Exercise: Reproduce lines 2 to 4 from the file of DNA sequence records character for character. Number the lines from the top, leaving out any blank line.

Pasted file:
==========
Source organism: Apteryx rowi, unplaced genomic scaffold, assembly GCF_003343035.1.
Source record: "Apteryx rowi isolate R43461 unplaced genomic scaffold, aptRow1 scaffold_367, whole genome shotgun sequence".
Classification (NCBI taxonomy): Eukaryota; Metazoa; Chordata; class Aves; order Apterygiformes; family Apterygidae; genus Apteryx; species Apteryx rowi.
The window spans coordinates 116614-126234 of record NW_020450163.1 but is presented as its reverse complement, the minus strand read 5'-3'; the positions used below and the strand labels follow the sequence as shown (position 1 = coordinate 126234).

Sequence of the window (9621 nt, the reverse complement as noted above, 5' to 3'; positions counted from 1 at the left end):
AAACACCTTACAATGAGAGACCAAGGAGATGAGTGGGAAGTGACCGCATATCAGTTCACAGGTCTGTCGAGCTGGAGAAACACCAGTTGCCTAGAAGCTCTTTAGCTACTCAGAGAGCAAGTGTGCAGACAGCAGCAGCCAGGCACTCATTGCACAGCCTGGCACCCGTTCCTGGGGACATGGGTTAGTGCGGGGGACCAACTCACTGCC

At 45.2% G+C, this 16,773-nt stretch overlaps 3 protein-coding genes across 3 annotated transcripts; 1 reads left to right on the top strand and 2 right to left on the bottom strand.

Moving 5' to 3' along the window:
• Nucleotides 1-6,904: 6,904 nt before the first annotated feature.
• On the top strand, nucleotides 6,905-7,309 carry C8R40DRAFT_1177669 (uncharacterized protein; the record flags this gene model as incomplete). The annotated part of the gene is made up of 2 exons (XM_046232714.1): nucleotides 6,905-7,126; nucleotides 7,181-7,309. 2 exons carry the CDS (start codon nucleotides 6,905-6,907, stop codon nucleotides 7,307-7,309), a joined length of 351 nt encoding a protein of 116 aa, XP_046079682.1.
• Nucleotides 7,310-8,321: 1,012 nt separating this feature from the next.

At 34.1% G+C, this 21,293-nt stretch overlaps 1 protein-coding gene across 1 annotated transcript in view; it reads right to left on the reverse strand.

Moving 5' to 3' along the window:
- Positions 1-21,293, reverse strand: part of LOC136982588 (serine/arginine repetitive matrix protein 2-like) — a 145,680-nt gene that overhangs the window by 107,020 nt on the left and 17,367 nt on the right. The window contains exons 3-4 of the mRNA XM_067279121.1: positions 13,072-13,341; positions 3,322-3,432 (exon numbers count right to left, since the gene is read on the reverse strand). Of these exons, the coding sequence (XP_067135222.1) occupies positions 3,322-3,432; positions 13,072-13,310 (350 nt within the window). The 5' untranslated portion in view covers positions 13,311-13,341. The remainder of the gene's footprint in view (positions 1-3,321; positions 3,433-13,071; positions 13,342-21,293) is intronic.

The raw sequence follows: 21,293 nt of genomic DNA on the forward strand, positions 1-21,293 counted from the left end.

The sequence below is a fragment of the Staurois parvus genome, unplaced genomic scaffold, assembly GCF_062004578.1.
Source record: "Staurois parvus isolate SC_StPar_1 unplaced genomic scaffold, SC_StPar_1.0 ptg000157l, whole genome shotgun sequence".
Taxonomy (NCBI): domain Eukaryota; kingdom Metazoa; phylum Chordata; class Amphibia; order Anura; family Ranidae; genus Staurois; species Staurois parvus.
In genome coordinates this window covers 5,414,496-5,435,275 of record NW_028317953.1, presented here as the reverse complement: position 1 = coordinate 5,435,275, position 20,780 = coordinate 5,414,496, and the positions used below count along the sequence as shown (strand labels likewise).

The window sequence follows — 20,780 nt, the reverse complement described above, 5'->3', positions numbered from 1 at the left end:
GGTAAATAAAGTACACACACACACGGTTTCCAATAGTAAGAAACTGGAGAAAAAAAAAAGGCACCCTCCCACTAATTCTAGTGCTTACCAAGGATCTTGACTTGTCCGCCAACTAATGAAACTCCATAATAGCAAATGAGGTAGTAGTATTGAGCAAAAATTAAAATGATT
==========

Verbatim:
Source record: "Apteryx rowi isolate R43461 unplaced genomic scaffold, aptRow1 scaffold_367, whole genome shotgun sequence".
Classification (NCBI taxonomy): Eukaryota; Metazoa; Chordata; class Aves; order Apterygiformes; family Apterygidae; genus Apteryx; species Apteryx rowi.
The window spans coordinates 116614-126234 of record NW_020450163.1 but is presented as its reverse complement, the minus strand read 5'-3'; the positions used below and the strand labels follow the sequence as shown (position 1 = coordinate 126234).